Fay Dillof

Into and Away
by Fay Dillof

I have searched every drawer in the house for the silver earring
I lost in the sea. Have learned, at a certain age, how to look

simultaneously into and away from the mirror.
It used to be the lines that slaughtered me––

lyrics like I know I would die if I could come back new.
Now it’s how the lead singer mumbles the verse,

the hurt glittering, just beneath,
and becoming¬¬––like so many buried things––

part treasure, part bomb.
I try out the words mid-life crisis

the way I try on a tight mini skirt I like
yet hesitate to purchase. The fit not quite right

but in places, gripping.

 

Published in Cider Press Review, Volume 23, Issue 4.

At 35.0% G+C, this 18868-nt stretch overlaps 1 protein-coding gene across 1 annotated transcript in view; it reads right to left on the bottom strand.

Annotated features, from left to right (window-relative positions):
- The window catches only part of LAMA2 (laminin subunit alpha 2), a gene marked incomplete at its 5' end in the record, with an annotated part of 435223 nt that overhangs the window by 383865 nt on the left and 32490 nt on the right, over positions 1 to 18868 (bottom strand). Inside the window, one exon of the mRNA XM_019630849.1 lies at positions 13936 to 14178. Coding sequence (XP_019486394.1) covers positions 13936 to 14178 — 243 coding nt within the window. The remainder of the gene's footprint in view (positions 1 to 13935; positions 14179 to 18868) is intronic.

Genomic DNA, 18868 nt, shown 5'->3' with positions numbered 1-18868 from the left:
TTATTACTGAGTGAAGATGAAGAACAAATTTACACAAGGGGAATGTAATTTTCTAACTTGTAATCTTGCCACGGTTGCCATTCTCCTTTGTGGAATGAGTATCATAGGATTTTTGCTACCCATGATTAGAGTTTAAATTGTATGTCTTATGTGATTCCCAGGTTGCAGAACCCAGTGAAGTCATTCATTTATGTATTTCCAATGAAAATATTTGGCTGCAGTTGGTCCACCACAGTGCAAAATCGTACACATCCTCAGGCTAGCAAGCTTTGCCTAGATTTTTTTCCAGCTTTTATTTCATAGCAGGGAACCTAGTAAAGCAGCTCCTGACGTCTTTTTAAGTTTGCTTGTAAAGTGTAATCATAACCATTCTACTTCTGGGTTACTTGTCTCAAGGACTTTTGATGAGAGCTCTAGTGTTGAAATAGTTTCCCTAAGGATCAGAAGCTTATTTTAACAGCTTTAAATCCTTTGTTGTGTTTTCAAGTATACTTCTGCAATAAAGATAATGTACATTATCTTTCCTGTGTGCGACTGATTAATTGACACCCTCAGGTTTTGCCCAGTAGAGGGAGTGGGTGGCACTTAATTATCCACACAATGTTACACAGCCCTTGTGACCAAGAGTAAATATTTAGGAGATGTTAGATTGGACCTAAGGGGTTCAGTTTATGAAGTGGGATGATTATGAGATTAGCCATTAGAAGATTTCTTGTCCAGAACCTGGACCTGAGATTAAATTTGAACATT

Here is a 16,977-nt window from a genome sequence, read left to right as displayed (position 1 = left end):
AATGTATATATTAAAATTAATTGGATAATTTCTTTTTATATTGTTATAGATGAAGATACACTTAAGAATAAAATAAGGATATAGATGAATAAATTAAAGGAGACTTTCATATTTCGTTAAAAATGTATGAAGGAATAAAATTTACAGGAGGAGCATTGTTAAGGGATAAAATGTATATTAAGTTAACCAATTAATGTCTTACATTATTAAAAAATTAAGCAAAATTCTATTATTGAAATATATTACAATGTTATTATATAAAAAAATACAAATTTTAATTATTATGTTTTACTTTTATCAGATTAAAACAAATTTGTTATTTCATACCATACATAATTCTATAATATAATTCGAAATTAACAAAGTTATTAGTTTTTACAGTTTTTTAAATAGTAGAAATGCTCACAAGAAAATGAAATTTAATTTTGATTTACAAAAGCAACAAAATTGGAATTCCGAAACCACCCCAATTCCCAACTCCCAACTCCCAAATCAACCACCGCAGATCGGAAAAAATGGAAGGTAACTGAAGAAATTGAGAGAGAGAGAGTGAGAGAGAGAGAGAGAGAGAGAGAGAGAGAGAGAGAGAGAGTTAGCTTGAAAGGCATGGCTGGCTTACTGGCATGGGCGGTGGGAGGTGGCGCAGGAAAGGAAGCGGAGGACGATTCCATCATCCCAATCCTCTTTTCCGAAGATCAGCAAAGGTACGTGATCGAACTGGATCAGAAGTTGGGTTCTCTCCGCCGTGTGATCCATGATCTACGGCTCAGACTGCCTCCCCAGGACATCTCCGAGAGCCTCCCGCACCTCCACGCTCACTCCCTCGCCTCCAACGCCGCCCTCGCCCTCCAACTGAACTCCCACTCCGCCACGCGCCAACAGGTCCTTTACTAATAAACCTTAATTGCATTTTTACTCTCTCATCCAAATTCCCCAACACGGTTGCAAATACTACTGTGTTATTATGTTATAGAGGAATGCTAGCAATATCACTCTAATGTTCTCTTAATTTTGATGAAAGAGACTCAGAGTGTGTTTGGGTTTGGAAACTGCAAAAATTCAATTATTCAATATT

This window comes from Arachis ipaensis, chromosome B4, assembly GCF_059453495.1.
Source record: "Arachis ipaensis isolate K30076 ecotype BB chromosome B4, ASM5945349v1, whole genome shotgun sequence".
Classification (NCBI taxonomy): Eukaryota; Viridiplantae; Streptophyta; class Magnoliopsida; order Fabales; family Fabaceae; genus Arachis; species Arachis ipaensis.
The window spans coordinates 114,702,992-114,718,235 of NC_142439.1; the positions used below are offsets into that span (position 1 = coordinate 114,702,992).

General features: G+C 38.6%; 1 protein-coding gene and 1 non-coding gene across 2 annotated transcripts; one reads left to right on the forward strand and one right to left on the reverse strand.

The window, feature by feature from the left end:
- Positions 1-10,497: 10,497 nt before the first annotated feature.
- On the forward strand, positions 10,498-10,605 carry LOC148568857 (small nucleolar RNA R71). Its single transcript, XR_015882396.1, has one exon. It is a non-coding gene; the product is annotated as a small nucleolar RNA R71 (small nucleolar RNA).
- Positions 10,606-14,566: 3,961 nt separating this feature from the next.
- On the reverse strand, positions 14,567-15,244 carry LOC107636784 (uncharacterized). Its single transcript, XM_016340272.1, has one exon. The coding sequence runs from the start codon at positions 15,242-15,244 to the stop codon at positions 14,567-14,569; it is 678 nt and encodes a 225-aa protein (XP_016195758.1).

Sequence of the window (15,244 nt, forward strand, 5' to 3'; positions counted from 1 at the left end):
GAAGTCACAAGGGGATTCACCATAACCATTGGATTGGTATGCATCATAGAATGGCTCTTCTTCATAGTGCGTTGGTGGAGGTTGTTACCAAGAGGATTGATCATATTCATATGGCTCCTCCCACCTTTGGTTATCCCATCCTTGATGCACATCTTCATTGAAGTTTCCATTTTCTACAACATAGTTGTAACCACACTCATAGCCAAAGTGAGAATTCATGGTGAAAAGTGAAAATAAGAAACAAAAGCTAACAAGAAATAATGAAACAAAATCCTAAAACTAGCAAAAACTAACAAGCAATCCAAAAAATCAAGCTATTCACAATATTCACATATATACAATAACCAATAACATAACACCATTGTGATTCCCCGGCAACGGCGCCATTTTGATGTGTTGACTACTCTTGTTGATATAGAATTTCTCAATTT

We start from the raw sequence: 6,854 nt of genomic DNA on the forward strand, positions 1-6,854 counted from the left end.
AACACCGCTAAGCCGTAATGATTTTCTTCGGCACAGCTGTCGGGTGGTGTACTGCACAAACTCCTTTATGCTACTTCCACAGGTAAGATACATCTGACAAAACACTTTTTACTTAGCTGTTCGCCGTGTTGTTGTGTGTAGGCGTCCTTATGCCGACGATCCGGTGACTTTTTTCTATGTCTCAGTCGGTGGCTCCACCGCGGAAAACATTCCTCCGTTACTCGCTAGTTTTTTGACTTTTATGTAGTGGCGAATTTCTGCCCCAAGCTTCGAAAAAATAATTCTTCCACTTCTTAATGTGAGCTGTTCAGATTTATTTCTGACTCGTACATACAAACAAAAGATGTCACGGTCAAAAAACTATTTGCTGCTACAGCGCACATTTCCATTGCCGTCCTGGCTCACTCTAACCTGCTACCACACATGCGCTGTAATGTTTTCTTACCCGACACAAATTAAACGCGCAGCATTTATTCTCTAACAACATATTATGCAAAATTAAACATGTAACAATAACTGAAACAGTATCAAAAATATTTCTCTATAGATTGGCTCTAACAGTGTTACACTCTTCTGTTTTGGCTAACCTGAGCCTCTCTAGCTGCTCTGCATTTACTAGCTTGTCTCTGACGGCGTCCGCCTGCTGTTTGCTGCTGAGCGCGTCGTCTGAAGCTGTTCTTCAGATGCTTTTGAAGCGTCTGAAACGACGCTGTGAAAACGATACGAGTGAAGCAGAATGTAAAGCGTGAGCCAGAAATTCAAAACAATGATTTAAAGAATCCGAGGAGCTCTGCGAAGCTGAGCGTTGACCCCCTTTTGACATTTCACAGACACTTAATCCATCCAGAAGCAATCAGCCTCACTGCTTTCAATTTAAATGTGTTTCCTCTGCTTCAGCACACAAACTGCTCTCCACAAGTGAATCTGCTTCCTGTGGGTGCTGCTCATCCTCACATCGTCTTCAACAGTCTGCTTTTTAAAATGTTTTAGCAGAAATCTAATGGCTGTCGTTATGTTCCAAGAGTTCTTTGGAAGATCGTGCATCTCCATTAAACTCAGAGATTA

Fay DillofFay Dillof’s work has appeared in Gettysburg Review, Ploughshares, Spillway, Field, New Ohio Review, Green Mountain Review, Rattle, Verse Daily, and other publications. Her honors include the Dogwood Literary Prize in Poetry, The Milton Kessler Memorial Prize for Poetry, and scholarships from Bread Loaf Writers Conference and Napa Valley Writers’ Conference. A graduate of Warren Wilson’s MFA Program for Writers, she keeps near the Marguerite Duras quote: “No matter what I say, I will never discover why I write, nor how others do not write.”

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